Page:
Home coronavirus antibody test ready by June, say developers

Anne Gulland
Boris Johnson visiting the lab developing the tests earlier this month - Jack Hill/Reuters
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A home kit to test whether someone has cleared the coronavirus could be available by June to July.

The test – being produced by UK-based company Mologic – will determine whether someone had been exposed to the virus and developed antibodies to fight it. If someone has a good antibody response it would show that they are no longer infected.

There was some confusion on Wednesday when Professor Sharon Peacock, director of the National Infection Service at Public Health England, said antibody tests would be available within days. 

But Professor Chris Whitty, chief medical officer for England, later said the tests were currently being evaluated and would only be ready when they had been rigorously tested. 

Prof Whitty said the tests would “transform what we do” – doctors and nurses would know immediately whether they had had Covid-19, enabling them to get back to work sooner.

They would also know whether they had some degree of immunity to the disease. 

The government has not identified the company producing the test mentioned by Prof Peacock.

Mologic said that its test would be available within about three months.

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The company was awarded around £1million by the Department for International Development earlier this month to develop coronavirus tests that could be done at home and could produce results in 10 to 15 minutes. The tests will cost around £1 each and they are being aimed at people in low income countries.  

Mologic’s prototype antibody test has been developed in record time and is currently being validated by researchers in Senegal, China and Brazil as well as at the Liverpool School of Tropical Medicine and St George’s Hospital in London.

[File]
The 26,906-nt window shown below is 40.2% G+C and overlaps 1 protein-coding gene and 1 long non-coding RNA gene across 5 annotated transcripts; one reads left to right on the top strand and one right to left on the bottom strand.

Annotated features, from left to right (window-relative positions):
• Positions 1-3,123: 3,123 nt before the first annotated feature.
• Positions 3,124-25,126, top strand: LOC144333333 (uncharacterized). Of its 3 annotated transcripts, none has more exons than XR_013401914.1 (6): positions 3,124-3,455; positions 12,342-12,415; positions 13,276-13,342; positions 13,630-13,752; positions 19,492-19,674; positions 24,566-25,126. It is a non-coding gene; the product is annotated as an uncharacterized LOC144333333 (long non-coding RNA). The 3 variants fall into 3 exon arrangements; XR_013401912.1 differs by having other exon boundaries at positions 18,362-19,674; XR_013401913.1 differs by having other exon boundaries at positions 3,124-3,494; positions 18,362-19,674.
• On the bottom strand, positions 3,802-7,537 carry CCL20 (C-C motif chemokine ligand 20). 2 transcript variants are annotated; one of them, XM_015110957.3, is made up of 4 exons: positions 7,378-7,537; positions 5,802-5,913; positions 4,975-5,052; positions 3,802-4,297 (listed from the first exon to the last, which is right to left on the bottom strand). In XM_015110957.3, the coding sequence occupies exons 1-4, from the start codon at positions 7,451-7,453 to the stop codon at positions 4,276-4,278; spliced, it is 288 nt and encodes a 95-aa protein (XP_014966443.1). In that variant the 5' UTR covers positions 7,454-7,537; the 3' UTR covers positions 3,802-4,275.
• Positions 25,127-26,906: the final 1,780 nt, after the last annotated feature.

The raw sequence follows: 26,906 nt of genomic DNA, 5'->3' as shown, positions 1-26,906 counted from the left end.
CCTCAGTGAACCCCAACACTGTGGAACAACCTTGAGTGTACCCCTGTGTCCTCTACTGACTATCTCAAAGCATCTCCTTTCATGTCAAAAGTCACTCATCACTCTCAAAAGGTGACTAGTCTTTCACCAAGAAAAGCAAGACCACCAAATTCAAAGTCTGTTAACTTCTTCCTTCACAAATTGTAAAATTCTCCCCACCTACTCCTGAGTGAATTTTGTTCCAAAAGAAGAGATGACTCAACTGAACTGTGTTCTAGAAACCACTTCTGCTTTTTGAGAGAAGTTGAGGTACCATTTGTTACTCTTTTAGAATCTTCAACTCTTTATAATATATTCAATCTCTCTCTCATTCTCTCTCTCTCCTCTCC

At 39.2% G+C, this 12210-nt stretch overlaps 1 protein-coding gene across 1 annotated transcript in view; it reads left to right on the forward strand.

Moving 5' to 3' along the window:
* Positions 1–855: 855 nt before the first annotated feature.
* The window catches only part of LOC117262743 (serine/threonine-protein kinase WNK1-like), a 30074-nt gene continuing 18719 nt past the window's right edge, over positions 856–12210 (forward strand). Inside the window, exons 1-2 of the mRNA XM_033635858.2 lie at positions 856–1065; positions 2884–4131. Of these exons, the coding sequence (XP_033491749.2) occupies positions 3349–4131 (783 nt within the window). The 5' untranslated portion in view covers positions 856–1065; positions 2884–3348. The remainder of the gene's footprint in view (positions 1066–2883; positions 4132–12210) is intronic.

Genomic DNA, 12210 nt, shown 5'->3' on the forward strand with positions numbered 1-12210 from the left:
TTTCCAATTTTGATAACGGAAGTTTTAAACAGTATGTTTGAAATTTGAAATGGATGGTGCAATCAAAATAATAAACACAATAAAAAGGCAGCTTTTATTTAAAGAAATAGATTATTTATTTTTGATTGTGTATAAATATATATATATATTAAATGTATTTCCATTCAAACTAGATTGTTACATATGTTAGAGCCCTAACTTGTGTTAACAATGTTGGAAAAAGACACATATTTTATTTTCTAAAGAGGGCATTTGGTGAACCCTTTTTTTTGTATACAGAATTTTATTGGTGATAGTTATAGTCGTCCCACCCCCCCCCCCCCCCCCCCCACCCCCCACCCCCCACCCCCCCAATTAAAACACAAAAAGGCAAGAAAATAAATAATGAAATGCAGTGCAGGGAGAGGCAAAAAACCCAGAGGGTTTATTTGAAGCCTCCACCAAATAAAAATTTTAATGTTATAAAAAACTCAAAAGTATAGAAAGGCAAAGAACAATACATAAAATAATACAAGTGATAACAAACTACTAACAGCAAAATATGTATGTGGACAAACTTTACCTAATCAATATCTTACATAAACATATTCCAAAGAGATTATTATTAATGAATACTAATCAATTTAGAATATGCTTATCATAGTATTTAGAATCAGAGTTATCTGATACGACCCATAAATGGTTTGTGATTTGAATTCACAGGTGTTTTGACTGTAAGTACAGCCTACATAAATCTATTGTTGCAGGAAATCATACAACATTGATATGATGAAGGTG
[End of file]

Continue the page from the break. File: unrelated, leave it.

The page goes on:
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Professor Paul Davis, co-founder and chief scientific officer at Mologic, said that the antibody test would be available for use by June to July.

“This is an antibody test – it’s useful and worth having but it’s not the same as a test that will tell you whether you currently have the virus.

"Talking to my clinical colleagues it’s useful to know whether someone has had the disease and come out of the other side. If you have a good antibody response you can expect – although it’s not absolutely guaranteed – that they’re no longer infected,” he said.

Prof Davis added that “in the rush” to get a test out companies might not evaluate them properly.

He said that he had seen a test being produced by a company that had been tested on just 70 patients whereas the Mologic prototype would be tested on patients around the world. 

Dr Joe Fitchett, medical director at Mologic, said it was important that companies had the ability to produce a test at scale.

“Research and development and regulatory approval is great but without manufacturing capacity to match it’s pointless. We’re working really hard behind the scenes not only to make the tests but we’re also working around the clock to scale up the manufacturing,” he said. 

Prof Davis said that the test would be useful when a vaccine is produced as it would enable people to determine whether they needed to be inoculated or not. 

“This test is for the long term – not just for the rest of this year. We have to assume that Covid-19 is here for the long term,” he said.

The company is also producing a rapid antigen test which will tell you whether you are currently infected with the virus and this will be ready by the end of the year, said Prof Davis.

This test will also be able to be performed at home and will give results within about 10 minutes. 

Prof Davis, who developed the home pregnancy test as a researcher at Unilever, said the test would be as easy and simple to use as the home pregnancy test but would use saliva or blood rather than urine.

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